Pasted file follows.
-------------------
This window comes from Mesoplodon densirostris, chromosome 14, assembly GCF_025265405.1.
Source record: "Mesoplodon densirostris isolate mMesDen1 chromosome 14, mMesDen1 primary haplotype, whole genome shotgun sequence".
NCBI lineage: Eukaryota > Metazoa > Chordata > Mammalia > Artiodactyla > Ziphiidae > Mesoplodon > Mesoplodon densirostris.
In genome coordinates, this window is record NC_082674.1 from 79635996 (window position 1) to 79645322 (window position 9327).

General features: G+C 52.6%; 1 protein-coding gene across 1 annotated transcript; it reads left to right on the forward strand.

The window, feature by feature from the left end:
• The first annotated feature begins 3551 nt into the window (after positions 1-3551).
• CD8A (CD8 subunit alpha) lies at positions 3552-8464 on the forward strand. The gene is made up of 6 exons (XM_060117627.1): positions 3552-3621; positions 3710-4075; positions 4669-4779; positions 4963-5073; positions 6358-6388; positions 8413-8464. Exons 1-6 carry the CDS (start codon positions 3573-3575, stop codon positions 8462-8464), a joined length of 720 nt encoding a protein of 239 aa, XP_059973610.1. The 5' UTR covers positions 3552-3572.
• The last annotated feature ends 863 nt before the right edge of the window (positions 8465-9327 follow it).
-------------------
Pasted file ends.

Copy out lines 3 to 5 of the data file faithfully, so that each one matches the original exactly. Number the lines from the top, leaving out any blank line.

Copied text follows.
NCBI lineage: Eukaryota > Metazoa > Chordata > Mammalia > Artiodactyla > Ziphiidae > Mesoplodon > Mesoplodon densirostris.
In genome coordinates, this window is record NC_082674.1 from 79635996 (window position 1) to 79645322 (window position 9327).

General features: G+C 52.6%; 1 protein-coding gene across 1 annotated transcript; it reads left to right on the forward strand.